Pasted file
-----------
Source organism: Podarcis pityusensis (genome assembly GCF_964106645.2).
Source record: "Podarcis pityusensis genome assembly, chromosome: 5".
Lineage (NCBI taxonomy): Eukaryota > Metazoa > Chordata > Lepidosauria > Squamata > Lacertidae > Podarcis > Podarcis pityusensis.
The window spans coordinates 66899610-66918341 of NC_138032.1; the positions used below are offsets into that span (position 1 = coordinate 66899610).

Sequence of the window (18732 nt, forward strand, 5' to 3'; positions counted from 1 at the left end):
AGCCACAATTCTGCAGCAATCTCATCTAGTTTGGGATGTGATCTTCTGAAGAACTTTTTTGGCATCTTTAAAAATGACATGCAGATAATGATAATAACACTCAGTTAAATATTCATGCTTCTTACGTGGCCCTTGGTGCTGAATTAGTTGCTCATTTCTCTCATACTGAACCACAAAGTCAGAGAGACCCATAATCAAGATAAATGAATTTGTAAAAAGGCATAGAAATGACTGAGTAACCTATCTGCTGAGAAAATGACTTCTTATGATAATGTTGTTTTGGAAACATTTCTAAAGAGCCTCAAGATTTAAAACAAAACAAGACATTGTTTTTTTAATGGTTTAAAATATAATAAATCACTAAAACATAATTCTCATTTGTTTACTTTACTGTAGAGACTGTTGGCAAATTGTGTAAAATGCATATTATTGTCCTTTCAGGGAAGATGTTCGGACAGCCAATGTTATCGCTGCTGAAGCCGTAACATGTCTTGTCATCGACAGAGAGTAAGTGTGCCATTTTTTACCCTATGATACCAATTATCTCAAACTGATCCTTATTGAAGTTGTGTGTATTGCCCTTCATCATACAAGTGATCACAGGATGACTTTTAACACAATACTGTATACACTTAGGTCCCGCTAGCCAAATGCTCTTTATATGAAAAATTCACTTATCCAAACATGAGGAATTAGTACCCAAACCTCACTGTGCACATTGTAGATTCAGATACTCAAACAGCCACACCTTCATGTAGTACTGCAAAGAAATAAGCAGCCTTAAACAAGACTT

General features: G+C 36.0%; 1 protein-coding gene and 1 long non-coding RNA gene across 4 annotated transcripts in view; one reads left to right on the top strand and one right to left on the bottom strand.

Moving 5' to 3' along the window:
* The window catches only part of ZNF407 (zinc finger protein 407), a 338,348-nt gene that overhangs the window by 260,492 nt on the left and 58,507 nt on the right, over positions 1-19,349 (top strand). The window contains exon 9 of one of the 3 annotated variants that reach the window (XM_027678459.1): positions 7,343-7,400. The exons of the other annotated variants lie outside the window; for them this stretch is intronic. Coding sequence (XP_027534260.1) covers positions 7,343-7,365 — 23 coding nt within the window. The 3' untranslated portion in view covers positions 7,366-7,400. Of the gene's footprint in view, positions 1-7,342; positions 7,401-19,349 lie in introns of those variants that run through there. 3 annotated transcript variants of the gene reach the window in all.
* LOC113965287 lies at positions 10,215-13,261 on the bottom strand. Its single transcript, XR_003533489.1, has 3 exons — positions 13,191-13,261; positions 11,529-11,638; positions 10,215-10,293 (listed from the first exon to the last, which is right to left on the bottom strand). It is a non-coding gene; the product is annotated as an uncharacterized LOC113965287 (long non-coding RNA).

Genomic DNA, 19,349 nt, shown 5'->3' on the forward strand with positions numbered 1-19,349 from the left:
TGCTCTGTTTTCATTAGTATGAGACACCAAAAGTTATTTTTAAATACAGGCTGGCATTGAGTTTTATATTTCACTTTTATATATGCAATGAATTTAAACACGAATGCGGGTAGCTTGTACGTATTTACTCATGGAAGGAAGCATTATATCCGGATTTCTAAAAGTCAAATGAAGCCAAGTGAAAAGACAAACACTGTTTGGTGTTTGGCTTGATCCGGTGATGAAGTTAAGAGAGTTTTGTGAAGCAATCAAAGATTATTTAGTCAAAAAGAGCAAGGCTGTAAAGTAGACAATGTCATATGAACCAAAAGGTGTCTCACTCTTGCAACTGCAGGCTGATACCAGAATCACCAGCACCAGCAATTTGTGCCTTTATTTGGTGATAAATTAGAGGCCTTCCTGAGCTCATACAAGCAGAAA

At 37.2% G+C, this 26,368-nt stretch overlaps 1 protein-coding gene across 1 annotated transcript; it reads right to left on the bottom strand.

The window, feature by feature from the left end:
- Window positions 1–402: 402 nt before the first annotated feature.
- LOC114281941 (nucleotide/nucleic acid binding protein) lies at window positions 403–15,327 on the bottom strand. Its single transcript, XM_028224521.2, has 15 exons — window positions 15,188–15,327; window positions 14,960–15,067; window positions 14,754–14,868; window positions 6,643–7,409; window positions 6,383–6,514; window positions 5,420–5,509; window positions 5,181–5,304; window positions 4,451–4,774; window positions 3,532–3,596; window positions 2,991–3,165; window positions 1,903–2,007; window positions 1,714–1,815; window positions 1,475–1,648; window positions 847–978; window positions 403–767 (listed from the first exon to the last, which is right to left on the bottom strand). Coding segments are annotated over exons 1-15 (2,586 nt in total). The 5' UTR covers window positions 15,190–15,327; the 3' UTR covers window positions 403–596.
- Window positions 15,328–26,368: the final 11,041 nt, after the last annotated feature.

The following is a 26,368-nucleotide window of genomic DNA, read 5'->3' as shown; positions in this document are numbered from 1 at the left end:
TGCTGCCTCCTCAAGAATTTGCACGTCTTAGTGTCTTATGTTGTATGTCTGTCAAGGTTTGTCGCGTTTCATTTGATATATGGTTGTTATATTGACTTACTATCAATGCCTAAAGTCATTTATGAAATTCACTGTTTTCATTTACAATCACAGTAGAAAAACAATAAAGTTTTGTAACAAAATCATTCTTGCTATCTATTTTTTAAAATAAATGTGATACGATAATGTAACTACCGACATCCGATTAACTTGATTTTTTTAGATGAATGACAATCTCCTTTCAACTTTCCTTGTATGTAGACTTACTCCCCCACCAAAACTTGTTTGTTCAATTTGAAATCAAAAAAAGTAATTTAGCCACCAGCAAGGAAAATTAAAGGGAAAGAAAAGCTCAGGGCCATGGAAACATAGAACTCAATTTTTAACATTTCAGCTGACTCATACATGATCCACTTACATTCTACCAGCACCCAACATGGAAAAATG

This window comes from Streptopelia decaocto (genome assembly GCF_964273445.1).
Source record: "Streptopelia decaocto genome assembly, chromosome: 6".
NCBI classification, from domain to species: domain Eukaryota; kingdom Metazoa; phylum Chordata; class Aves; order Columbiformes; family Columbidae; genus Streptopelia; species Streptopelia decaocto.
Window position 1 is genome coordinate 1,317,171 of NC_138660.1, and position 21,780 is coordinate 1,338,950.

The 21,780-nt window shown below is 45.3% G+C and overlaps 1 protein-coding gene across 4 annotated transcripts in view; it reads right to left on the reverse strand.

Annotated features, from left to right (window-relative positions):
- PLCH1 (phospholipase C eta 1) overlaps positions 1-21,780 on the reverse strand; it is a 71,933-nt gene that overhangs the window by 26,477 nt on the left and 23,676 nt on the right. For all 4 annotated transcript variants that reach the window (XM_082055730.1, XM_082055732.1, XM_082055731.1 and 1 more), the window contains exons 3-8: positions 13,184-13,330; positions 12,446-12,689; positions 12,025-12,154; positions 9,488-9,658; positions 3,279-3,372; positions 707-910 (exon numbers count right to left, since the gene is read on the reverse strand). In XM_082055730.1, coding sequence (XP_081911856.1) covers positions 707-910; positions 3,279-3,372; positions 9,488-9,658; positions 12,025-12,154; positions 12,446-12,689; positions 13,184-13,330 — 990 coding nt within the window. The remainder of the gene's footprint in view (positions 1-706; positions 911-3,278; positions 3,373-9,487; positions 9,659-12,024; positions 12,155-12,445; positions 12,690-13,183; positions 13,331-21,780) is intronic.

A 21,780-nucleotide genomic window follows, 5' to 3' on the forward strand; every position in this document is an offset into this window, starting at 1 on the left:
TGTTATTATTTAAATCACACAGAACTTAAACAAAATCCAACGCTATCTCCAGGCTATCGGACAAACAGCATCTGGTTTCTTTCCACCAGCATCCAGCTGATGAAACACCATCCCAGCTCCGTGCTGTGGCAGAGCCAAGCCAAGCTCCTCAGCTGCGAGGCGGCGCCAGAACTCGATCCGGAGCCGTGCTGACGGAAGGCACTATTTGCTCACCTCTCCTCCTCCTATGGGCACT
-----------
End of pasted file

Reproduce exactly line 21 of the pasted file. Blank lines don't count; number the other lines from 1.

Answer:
Source record: "Streptopelia decaocto genome assembly, chromosome: 6".